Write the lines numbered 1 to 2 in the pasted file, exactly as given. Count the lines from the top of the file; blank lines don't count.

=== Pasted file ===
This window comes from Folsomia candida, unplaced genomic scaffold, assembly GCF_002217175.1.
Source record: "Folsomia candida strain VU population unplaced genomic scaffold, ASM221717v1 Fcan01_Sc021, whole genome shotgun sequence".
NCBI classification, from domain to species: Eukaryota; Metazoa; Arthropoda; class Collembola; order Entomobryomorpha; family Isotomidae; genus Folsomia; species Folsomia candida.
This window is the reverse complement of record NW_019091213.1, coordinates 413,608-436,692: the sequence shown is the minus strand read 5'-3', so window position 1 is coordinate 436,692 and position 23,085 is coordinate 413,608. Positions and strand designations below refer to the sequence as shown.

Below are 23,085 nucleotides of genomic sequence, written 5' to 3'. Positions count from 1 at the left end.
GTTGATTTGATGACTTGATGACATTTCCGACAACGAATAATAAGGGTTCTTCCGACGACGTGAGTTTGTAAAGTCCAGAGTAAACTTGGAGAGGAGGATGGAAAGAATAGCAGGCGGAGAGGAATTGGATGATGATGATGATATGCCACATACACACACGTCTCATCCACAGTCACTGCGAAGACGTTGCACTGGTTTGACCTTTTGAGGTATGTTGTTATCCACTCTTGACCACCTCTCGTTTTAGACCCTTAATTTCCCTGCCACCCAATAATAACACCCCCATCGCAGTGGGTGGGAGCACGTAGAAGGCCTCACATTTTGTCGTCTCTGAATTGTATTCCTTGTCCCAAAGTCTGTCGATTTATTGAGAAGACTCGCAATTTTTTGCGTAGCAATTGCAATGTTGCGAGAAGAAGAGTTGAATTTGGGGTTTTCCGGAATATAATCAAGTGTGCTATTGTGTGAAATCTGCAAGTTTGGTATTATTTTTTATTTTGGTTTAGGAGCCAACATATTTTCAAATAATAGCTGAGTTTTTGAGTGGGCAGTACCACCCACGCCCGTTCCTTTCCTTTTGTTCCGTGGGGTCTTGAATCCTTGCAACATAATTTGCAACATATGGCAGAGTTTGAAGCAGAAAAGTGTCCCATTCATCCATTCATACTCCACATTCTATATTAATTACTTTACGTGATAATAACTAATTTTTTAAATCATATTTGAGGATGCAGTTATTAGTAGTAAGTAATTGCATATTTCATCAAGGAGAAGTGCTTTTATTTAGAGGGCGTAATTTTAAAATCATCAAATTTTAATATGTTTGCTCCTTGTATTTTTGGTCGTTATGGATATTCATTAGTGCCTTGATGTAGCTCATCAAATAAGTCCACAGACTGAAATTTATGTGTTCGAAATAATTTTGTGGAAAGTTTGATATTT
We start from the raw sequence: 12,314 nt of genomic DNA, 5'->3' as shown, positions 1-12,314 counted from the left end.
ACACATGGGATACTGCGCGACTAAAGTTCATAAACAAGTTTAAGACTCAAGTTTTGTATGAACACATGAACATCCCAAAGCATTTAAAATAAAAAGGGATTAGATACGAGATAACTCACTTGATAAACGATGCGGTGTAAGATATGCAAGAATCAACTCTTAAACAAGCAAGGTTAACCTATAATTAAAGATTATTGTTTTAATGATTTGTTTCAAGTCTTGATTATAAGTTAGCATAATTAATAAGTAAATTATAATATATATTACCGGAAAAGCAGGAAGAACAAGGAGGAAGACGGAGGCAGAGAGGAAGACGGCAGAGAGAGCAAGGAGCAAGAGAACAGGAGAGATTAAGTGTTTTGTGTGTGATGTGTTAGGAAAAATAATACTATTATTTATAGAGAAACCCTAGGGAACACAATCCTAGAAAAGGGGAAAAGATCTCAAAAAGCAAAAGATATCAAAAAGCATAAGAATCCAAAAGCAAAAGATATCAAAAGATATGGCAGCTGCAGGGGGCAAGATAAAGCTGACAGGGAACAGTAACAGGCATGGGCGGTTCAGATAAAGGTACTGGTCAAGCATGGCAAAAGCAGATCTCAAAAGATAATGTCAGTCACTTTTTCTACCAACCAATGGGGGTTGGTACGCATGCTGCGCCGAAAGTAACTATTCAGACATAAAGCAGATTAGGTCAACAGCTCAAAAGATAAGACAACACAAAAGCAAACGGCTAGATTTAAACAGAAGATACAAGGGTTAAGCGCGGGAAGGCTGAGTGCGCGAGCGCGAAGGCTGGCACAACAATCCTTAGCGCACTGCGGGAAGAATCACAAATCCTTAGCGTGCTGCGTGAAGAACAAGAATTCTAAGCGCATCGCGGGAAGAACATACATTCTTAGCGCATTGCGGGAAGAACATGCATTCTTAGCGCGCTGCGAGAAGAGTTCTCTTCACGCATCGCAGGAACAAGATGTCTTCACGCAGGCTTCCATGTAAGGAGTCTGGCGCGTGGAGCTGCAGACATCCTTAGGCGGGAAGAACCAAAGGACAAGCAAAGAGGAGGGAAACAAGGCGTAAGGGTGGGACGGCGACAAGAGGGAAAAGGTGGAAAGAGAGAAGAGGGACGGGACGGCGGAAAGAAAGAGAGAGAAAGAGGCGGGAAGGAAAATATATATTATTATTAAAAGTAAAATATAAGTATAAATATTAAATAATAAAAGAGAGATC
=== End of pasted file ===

This window comes from Folsomia candida, unplaced genomic scaffold, assembly GCF_002217175.1.
Source record: "Folsomia candida strain VU population unplaced genomic scaffold, ASM221717v1 Fcan01_Sc021, whole genome shotgun sequence".